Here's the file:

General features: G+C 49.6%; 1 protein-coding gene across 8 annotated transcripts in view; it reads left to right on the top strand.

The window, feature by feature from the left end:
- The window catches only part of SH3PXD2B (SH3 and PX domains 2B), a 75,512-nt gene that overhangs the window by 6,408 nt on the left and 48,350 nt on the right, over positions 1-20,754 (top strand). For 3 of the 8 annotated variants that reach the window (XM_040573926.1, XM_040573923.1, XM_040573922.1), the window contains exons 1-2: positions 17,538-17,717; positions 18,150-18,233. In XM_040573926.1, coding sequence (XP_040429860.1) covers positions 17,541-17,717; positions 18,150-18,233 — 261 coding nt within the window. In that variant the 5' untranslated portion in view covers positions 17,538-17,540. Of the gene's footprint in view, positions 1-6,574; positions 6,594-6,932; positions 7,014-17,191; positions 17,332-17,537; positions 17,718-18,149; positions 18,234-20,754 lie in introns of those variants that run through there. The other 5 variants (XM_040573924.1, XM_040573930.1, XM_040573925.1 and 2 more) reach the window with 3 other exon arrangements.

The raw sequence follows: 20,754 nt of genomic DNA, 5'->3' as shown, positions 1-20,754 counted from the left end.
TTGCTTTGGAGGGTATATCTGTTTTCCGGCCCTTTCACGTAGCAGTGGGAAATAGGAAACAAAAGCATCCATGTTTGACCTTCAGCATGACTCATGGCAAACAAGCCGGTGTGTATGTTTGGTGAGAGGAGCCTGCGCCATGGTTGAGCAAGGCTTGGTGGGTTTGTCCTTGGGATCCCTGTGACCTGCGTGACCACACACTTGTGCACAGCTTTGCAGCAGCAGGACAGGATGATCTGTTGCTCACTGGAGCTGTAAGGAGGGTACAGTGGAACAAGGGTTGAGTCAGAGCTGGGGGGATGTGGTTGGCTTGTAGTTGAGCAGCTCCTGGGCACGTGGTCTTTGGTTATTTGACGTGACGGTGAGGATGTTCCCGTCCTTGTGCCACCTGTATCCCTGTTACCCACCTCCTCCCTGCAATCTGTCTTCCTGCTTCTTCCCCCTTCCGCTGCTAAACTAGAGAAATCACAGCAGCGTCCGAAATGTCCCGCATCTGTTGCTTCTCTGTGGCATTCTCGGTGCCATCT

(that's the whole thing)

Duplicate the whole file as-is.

General features: G+C 49.6%; 1 protein-coding gene across 8 annotated transcripts in view; it reads left to right on the top strand.

The window, feature by feature from the left end:
- The window catches only part of SH3PXD2B (SH3 and PX domains 2B), a 75,512-nt gene that overhangs the window by 6,408 nt on the left and 48,350 nt on the right, over positions 1-20,754 (top strand). For 3 of the 8 annotated variants that reach the window (XM_040573926.1, XM_040573923.1, XM_040573922.1), the window contains exons 1-2: positions 17,538-17,717; positions 18,150-18,233. In XM_040573926.1, coding sequence (XP_040429860.1) covers positions 17,541-17,717; positions 18,150-18,233 — 261 coding nt within the window. In that variant the 5' untranslated portion in view covers positions 17,538-17,540. Of the gene's footprint in view, positions 1-6,574; positions 6,594-6,932; positions 7,014-17,191; positions 17,332-17,537; positions 17,718-18,149; positions 18,234-20,754 lie in introns of those variants that run through there. The other 5 variants (XM_040573924.1, XM_040573930.1, XM_040573925.1 and 2 more) reach the window with 3 other exon arrangements.

The raw sequence follows: 20,754 nt of genomic DNA, 5'->3' as shown, positions 1-20,754 counted from the left end.
TTGCTTTGGAGGGTATATCTGTTTTCCGGCCCTTTCACGTAGCAGTGGGAAATAGGAAACAAAAGCATCCATGTTTGACCTTCAGCATGACTCATGGCAAACAAGCCGGTGTGTATGTTTGGTGAGAGGAGCCTGCGCCATGGTTGAGCAAGGCTTGGTGGGTTTGTCCTTGGGATCCCTGTGACCTGCGTGACCACACACTTGTGCACAGCTTTGCAGCAGCAGGACAGGATGATCTGTTGCTCACTGGAGCTGTAAGGAGGGTACAGTGGAACAAGGGTTGAGTCAGAGCTGGGGGGATGTGGTTGGCTTGTAGTTGAGCAGCTCCTGGGCACGTGGTCTTTGGTTATTTGACGTGACGGTGAGGATGTTCCCGTCCTTGTGCCACCTGTATCCCTGTTACCCACCTCCTCCCTGCAATCTGTCTTCCTGCTTCTTCCCCCTTCCGCTGCTAAACTAGAGAAATCACAGCAGCGTCCGAAATGTCCCGCATCTGTTGCTTCTCTGTGGCATTCTCGGTGCCATCT